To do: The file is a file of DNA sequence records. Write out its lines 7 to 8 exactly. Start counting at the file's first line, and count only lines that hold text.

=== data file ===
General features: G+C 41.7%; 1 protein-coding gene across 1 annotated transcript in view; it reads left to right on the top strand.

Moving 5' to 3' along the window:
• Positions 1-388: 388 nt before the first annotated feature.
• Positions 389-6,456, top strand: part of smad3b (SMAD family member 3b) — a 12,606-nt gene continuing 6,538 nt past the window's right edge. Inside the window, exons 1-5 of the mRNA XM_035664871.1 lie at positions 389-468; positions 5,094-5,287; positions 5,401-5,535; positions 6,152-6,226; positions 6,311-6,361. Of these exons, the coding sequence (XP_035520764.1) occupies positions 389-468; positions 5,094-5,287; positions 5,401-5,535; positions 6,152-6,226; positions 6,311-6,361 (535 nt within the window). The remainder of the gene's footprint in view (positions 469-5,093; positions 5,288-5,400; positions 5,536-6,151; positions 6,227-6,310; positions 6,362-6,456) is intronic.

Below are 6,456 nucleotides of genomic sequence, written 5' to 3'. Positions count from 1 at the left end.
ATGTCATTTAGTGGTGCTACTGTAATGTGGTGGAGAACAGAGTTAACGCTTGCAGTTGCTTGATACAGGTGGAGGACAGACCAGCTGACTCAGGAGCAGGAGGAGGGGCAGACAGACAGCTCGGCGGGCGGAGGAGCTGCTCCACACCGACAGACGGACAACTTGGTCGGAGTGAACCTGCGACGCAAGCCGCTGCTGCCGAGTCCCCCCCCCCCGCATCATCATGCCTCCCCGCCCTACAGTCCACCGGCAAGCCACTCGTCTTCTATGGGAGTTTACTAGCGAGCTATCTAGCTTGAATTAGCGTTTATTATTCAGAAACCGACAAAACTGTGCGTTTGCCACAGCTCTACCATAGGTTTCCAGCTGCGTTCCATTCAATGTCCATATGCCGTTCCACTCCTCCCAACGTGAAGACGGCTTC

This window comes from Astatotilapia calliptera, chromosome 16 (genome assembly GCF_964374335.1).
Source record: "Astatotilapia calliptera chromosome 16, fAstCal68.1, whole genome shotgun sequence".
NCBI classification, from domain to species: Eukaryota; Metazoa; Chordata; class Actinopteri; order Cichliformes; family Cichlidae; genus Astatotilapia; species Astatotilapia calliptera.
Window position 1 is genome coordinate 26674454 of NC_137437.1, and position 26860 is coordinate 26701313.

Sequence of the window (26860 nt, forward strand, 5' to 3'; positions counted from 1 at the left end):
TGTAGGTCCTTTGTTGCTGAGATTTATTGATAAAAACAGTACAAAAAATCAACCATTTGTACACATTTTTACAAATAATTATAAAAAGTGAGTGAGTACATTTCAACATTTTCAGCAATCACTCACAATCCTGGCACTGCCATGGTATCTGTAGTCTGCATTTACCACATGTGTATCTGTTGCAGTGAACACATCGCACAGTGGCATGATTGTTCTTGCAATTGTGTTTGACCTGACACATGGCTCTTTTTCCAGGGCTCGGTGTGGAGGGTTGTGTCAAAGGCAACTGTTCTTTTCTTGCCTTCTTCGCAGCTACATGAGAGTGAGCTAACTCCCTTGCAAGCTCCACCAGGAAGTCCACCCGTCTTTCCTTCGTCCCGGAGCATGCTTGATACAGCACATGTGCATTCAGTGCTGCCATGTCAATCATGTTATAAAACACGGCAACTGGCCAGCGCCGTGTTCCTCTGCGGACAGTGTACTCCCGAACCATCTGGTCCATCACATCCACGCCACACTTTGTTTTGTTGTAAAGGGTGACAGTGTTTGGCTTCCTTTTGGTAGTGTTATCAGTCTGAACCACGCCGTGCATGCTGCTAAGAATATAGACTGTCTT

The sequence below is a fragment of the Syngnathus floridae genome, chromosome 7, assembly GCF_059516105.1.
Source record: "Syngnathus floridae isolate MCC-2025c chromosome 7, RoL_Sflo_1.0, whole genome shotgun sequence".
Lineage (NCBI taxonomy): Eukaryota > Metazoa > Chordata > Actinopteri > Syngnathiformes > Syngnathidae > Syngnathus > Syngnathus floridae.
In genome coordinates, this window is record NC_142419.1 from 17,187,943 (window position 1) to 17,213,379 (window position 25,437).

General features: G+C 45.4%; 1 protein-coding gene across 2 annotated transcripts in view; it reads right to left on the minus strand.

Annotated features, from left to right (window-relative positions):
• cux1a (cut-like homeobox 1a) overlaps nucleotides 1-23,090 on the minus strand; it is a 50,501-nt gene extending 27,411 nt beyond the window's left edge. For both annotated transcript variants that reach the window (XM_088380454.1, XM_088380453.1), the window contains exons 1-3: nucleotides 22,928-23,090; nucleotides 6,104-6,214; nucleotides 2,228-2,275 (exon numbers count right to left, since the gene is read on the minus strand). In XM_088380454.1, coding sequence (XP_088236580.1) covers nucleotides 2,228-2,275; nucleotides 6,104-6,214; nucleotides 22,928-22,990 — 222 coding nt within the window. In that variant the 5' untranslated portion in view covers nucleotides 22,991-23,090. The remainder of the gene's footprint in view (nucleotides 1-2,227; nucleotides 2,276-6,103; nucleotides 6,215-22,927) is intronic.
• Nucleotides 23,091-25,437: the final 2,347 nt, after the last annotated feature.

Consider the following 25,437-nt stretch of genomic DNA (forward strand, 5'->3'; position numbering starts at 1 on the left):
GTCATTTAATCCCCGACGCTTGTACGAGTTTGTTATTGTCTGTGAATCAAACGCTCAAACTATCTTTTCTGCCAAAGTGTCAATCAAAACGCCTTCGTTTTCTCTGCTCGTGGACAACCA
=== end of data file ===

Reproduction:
This window comes from Astatotilapia calliptera, chromosome 16 (genome assembly GCF_964374335.1).
Source record: "Astatotilapia calliptera chromosome 16, fAstCal68.1, whole genome shotgun sequence".